I used to hate vodka. Really. I couldn’t see the point of it.
Its only purpose, in my mind, was as an affordable filler during my university years when it found itself appearing in many a glass of vodka and coke – the sickly sweetness of the latter covering the cheap flavours of the former.
Then I discovered whisky and I gave up on vodka for good, solidifying my taste buds in the “I hate vodka” camp.
But…oh and there’s always a but isn’t there?…last year I discovered something that made my head turn. When I was in Victoria, British Columbia I headed to a little distillery called Victoria Spirits (which I wrote about here). They were making hemp vodka. It was beyond incredible – it had texture, mouthfeel, rich oily flavours; it was something spectacular.
So, I started to become more interested in this previously shunned spirit, though I didn’t come across anything that matched what they were doing at Victoria Spirits.
Until recently when I tried Vestal Vodka.
Vestal is an intriguing vodka with an even better story. Made from potatoes grown on the owner’s farms in Poland, the folks at Vestal are trying to do something a bit different and premium end.
William Borrell – the son in the father/son team at Vestal and also the brother of that slightly famous singer and guitarist from Razorlight – explained to me they are trying to show people that, just like a wine, vodka can be subject to the same idea of “terroir” – or, the fact that produce is subject to varying flavours dependent on the geography, geology and climate of where it’s grown.
When I heard this, I wasn’t entirely convinced. Vodka is such a bland spirit – normally – that I couldn’t imagine it changing all that dramatically just because one potato was grown up north and the other down south.
But oh I do love to be proved wrong.
I was assured by William that both the bottle called Kaszebe (made from potatoes grown in sandy soil in Poland’s north) and the other release called Podlasie (which uses potatoes farmed in eastern Poland and picked before they are fully ripe) were made in all the same ways with the only difference being the potatoes. If so, then, well, I’m a believer. The former was crisp yet creamy, with hints of coffee and cocoa. The latter was all about sticky fresh summer fruits soaked in honey. Both were highly delectable neat and I would avoid any mixers if you get your hands on some.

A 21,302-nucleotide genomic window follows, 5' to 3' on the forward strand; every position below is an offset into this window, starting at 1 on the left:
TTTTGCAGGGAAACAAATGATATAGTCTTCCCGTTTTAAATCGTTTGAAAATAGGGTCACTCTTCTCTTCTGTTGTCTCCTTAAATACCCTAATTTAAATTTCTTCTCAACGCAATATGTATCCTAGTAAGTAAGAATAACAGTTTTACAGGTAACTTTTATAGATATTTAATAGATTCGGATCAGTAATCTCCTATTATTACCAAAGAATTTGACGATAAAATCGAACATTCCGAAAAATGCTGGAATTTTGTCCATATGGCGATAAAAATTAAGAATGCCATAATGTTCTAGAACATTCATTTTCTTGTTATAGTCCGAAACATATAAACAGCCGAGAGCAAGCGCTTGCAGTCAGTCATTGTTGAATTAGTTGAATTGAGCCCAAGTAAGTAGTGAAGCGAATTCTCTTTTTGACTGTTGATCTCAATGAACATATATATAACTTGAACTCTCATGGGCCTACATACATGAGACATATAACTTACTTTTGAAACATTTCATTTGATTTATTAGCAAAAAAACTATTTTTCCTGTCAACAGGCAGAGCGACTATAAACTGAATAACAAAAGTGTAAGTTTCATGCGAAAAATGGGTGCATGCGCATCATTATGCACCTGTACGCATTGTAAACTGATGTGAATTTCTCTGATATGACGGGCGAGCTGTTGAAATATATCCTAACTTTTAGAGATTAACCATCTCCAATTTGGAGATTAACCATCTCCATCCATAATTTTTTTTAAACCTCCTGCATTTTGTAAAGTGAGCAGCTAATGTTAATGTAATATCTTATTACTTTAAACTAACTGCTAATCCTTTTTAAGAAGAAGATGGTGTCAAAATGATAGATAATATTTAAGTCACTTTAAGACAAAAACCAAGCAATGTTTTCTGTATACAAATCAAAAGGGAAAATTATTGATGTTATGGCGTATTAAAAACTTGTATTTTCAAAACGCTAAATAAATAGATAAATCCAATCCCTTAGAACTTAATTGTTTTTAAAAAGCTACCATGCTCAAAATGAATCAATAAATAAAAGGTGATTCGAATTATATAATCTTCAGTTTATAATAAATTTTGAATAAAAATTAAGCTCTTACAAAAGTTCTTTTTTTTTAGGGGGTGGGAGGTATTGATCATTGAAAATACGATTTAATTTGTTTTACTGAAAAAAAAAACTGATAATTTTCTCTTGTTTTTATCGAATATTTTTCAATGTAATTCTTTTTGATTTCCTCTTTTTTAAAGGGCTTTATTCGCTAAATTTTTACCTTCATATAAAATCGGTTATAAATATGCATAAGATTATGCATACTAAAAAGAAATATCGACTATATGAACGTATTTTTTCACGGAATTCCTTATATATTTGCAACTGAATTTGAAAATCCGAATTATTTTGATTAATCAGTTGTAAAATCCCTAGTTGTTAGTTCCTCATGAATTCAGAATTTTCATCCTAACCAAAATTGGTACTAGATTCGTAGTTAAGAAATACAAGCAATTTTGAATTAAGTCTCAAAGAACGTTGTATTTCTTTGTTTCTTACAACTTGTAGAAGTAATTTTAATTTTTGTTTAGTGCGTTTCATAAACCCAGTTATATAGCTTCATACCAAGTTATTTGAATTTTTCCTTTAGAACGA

I also had the chance to try its latest release: the Vestal Amber. Made from elderberry flowers, the liqueur is sweet, bold and biting. It had hints of the scents you get on your hands after picking berries in the wild, was gently drying on the tongue (akin to the sensation you get when you eat something bitter) and bursting with rich flavours.
Vestal is all about using old-fashioned techniques – such as the horse and plow technique you see above – along with imparting 21st century creativity into the mix. William – who, up until recently lived on a barge in London – is highly passionate about his creation and, while it is only a small batch producer right now, I have a feeling that as more people try out the fantastically pleasurable flavours of his vodka, the more that fame is going to increase.